Per se, wildfires are not a new phenomenon in North America. Indeed, they have shaped the ecology along the Rocky Mountains for thousands of years and. Some native tree species, like lodgepole pine, need the high temperatures of fire for their cones to open and seeds to spread. Yet today, warming temperatures are reduced snowpack are direct drivers of the relatively unprecedented frequency and intensity of wildfires in the West. Data provided by NASA indicates that 61% of all wildfires registered in the Western U.S since the 1950s have occurred since the year 2000. According to the Union of Concerned Scientists, the number of large wildfires in the Western U.S. has increased from roughly 160 during the 1990s, to about 250 from 2000-2012. And according to the Congressional Research Service, since the year 2000, an average of 7 million acres have been scorched annually – that’s double the number of annual acreage burned by wildfires during the 1990s. The year 2015 was the largest wildfire season on record in US history, with more than 10 million acres of land burned. For comparison: by the end of August, this summer’s fires in Alaska and Siberia have burned about 8.5 million acres of land, while the fires in the Amazon have burned about 4.5 million thus far, as reported by National Geographic. That said, “number of acres burned” does by no means provide a direct indication for the environmental, economic or social impact that those, or any other fire events, are having locally and globally.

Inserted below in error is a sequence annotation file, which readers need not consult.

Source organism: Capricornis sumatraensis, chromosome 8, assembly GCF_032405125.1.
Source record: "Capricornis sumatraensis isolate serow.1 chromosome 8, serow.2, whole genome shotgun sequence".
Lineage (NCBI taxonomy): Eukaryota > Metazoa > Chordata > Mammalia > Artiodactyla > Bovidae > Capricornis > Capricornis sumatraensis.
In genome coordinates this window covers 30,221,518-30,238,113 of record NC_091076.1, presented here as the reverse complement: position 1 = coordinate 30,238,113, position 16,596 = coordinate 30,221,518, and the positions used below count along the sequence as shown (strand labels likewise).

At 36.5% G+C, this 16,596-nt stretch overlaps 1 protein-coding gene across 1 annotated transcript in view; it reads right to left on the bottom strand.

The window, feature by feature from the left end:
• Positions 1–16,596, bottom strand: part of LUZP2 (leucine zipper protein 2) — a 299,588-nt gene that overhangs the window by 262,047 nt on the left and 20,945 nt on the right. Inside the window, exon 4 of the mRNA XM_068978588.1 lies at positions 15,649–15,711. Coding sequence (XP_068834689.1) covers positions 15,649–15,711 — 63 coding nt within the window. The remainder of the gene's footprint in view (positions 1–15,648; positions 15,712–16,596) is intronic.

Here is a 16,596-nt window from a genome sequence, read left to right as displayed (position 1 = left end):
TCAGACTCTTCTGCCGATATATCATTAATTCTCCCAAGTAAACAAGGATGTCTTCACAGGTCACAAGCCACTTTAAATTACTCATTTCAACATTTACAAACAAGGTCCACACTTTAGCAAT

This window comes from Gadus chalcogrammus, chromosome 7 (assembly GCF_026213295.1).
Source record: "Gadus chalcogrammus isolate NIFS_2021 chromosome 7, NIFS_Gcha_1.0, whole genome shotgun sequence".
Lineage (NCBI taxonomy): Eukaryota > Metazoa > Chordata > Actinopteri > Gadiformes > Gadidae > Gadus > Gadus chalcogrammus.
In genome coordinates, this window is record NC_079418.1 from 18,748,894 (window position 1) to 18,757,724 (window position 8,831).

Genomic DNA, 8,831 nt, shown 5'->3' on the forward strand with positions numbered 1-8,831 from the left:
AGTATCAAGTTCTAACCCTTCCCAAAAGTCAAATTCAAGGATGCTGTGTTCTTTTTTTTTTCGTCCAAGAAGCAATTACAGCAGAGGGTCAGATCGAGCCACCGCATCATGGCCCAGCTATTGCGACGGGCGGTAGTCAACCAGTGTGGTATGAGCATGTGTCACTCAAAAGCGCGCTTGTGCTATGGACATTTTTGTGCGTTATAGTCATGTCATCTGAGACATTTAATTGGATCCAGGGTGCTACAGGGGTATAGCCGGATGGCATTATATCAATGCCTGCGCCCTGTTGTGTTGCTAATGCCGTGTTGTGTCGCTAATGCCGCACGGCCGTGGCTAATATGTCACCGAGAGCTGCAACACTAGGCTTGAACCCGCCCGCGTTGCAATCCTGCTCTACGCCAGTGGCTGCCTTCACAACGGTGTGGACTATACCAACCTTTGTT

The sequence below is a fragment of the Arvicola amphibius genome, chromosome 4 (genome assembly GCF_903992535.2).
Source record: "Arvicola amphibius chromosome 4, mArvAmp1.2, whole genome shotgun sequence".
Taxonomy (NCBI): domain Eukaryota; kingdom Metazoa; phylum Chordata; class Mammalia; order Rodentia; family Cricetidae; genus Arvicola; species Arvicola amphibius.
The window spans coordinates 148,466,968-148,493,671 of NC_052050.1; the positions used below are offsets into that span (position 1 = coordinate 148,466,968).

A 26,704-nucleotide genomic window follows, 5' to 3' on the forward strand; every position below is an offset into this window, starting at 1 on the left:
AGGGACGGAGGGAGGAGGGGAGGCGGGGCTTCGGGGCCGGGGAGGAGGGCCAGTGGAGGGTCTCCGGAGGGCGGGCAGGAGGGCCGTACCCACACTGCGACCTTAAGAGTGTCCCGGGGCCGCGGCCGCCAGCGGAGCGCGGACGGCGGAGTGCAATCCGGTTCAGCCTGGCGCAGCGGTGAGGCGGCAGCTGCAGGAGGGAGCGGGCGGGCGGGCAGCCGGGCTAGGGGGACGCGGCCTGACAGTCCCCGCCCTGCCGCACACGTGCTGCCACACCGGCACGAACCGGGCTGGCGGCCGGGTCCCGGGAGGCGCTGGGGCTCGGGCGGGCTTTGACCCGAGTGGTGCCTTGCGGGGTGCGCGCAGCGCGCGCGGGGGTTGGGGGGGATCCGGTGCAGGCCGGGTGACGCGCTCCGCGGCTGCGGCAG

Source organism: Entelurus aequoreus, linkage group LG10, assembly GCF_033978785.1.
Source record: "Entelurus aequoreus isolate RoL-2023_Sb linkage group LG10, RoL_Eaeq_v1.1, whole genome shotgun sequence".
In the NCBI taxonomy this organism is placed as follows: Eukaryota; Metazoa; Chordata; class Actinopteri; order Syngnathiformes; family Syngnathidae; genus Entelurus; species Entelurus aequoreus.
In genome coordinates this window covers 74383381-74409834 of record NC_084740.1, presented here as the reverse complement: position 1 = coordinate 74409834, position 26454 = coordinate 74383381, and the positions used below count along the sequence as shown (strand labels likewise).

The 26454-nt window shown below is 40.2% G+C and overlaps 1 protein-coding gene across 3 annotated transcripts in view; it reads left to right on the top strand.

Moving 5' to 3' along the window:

Those trends are more than just statistics to Chris. “When I started my career as a firefighter 30 years ago, the fire season in Colorado used to be predictable. You knew that the season would start in late April/mid May and last until Sept/Oct. Now it starts much earlier and ends later. In fact, we now see wildland fires in Colorado all twelve months of the year. We are also seeing unusual fire behaviour, like large fires happening early in the season and lasting for several weeks. In the past, such early-season fires would usually be individual day events, and larger fires would only occur later in the season. The things I see in the field, Chris continued, match well with what I read in terms of scientific conclusions.”